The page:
Currently, maintenance therapy is not recommended secondary to side effects with budesonide. However, if this is necessary, the lowest dose possible should be utilized, and the dose should not exceed 6mg daily. Patients can be treated intermittently with budesonide to induce remission as well.

Differential Diagnosis

Celiac disease can have a similar symptom profile of chronic diarrhea. Celiac disease should be tested for by serologic testing. If necessary, this can also be tested for by small bowel biopsy, which shows flattening of villi.

Crohn disease is an inflammatory bowel disease that typically will cause diarrhea. This particular disease typically will present with patchy colitis and has various other characteristics such as perianal disease, like fistulas of fissures. On biopsy, granulomas are generally present along with transmural inflammation.

Irritable bowel syndrome (IBS) that is diarrhea-predominant is also a consideration. IBS is typically considered a diagnosis of exclusion. Typically, symptoms of IBS include not only diarrhea but crampy abdominal pain that is improved by defecation and frequent changes in the consistency and frequency of bowel movements.


Many patients with microscopic colitis will have a chronic, intermittent course of disease symptoms. Diarrhea can sometimes resolve without treatment or will often resolve with treatment within weeks. Relapses of symptomatology are frequent. It is currently unclear if one form is worse than the other. At present, there is no associated increased risk of colorectal cancer with microscopic colitis.


Currently, there are no known complications of disease progression itself outside of recurrent symptoms. The primary concern would be complications of therapy with budesonide as this is a steroid with multiple complications associated with long term use.[35]

Deterrence and Patient Education

Microscopic colitis is one of the many causes of chronic diarrhea. It is diagnosed based on biopsy results obtained during colonoscopy. Symptom control and remission generally occur with medication management, but some patients will not find relief. Surgery is an option but should be avoided unless symptoms are severe and intolerable. Patients will typically have three3 or more bowel movements daily most of which are watery, and most patients will have at least nine bowel movements daily. The goal of therapy is three or fewer bowel movements daily with no watery bowel movements. Some known provoking factors of this disease include tobacco use, particularly smoking cigarettes, and NSAID use. Patients should be encouraged to stop smoking and to decrease or stop the use of non-steroidal anti-inflammatory agents such as ibuprofen. There is not currently a known association with an increased risk of colon cancer. Expect symptoms to recur, though it is important to note any change in symptoms for further evaluation.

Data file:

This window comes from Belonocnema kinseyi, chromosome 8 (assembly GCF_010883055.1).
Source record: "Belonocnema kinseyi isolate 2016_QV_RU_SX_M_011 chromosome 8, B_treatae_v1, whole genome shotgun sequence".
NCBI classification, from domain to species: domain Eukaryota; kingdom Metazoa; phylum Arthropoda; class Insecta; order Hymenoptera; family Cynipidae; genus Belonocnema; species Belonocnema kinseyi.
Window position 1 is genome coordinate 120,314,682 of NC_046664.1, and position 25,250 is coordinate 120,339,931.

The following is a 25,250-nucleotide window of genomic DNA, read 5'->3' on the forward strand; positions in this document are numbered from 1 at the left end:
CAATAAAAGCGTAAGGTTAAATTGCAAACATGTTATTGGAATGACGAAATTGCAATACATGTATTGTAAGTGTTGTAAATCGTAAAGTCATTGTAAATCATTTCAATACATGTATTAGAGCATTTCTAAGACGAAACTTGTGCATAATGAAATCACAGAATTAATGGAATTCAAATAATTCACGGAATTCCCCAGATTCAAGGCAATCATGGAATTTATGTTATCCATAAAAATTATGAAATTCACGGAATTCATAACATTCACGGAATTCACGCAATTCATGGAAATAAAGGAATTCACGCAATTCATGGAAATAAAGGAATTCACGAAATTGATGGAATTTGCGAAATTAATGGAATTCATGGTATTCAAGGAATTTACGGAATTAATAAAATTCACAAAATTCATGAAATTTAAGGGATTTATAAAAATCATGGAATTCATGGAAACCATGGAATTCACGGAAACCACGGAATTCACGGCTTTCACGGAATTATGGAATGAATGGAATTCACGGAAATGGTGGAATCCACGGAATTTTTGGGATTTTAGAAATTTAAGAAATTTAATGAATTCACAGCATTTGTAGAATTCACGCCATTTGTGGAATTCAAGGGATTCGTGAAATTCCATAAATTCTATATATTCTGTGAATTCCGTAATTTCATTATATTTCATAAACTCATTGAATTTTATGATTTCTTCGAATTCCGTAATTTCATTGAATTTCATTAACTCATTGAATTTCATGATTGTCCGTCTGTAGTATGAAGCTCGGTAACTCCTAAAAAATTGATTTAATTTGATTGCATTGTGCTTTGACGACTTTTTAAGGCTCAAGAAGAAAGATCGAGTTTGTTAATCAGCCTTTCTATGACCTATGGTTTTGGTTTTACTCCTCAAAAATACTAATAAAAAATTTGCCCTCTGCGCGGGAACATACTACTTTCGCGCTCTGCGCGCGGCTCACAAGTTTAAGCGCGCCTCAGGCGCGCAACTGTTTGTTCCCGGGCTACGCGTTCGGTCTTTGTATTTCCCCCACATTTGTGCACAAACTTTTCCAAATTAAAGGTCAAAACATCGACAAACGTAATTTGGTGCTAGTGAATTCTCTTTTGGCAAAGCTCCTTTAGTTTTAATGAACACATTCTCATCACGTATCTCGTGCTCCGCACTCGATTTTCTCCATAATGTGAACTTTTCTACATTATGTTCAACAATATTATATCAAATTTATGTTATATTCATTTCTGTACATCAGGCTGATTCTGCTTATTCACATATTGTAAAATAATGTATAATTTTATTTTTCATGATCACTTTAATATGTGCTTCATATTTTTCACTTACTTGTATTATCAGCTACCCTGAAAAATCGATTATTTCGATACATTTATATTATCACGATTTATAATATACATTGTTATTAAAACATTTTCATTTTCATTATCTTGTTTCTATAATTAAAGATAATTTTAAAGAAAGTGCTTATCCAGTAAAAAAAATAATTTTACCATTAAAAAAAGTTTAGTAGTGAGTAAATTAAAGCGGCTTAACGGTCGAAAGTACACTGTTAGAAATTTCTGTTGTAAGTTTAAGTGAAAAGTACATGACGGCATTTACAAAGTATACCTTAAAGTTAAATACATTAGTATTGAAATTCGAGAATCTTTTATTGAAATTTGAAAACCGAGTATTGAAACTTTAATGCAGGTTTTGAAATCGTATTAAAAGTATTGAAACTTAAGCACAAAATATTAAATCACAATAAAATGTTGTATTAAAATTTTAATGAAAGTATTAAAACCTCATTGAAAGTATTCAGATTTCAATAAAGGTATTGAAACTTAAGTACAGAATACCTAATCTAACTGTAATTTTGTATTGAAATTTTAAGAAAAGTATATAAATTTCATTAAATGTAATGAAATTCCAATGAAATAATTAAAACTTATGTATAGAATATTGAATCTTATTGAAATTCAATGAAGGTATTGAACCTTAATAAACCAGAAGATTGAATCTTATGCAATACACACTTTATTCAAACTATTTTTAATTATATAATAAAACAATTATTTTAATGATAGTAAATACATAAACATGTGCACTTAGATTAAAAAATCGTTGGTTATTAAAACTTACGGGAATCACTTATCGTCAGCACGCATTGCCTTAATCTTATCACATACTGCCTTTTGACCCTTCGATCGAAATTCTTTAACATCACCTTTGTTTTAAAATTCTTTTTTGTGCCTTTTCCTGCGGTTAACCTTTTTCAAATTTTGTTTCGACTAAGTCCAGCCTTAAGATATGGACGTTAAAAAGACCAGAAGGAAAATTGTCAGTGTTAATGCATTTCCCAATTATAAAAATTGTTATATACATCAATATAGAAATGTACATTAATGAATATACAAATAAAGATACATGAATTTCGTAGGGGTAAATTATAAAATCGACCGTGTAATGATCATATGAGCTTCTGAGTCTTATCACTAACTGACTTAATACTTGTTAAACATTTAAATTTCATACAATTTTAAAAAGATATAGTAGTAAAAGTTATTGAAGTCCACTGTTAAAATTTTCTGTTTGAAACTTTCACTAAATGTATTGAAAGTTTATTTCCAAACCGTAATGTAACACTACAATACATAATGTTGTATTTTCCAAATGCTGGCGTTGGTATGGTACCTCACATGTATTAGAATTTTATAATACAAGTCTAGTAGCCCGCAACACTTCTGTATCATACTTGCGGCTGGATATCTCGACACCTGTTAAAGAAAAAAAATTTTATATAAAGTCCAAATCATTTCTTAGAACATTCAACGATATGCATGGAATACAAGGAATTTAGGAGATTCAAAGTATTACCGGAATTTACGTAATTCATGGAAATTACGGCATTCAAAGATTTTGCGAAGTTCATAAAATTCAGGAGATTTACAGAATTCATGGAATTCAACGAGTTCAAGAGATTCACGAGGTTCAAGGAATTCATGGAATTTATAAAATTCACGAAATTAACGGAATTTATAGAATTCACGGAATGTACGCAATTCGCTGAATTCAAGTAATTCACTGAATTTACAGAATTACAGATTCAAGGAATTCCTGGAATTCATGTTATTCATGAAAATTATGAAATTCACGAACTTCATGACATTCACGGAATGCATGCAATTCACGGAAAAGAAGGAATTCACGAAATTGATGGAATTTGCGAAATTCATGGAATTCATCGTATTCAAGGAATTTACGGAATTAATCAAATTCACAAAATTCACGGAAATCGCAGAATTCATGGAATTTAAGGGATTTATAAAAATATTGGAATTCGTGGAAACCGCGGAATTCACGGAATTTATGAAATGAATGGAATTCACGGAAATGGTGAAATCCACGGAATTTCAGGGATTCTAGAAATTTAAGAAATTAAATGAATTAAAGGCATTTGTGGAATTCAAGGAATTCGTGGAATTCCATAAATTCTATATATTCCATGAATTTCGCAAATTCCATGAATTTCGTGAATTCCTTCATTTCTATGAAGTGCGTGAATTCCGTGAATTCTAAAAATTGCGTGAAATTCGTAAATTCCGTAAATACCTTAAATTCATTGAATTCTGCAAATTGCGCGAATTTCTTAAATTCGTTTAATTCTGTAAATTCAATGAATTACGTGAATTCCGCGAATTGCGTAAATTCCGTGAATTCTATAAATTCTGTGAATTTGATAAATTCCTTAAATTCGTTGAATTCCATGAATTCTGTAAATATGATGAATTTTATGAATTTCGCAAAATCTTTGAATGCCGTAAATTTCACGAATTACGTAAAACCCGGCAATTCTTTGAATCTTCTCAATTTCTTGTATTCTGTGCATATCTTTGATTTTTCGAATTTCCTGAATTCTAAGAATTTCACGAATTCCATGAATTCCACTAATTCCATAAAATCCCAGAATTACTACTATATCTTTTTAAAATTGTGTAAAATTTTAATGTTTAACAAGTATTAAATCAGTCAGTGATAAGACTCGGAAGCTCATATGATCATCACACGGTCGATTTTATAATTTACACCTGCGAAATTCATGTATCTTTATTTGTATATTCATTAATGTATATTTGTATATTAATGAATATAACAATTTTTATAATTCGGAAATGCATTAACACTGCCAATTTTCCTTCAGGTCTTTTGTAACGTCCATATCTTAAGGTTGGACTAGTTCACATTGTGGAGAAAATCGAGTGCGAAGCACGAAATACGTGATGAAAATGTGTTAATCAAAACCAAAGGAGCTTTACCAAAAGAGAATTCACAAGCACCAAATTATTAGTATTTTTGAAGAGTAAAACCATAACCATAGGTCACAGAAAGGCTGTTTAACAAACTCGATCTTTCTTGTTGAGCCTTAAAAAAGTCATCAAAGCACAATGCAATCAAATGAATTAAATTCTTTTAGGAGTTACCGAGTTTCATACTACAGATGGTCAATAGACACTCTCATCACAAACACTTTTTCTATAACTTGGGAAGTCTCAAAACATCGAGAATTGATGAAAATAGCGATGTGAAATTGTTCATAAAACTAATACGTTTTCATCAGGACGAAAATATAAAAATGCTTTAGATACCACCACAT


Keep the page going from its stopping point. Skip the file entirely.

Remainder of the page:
Enhancing Healthcare Team Outcomes

Chronic diarrhea has an extensive differential diagnosis that includes microscopic colitis. It is imperative for nursing staff to be aware of a patient complaining of chronic diarrhea what the consistency, color, and associated symptoms are to advocate for further evaluation. A gastroenterologist will also be involved in these cases for evaluation. If the patient workup as an outpatient, depending upon the workup already performed the GI specialist will be instrumental in completing the workup with colonoscopy and biopsies. Primary care physicians and nurse practitioners will be the point of care leaders to diagnose and begin the workup. Pharmacists will be helping with the recommendation for antidiarrheal agents when it is known that the cause is not infectious, and for further recommendations for glucocorticoids.[36][37](Level II) All these disciplines need to work together as an interprofessional team to bring about optimal diagnosis, care, and clinical outcomes. [Level V]

Interested in Participating?

We are looking for contributors to author, edit, and peer review our vast library of review articles and multiple choice questions. In as little as 2-3 hours you can make a significant contribution to your specialty. In return for a small amount of your time, you will receive free access to all content and you will be published as an author or editor in eBooks, apps, online CME/CE activities, and an online Learning Management System for students, teachers, and program directors that allows access to review materials in over 500 specialties.

Improve Content - Become an Author or Editor

This is an academic project designed to provide inexpensive peer-reviewed Apps, eBooks, and very soon an online CME/CE system to help students identify weaknesses and improve knowledge. We would like you to consider being an author or editor. Please click here to learn more. Thank you for you for your interest, the StatPearls Publishing Editorial Team.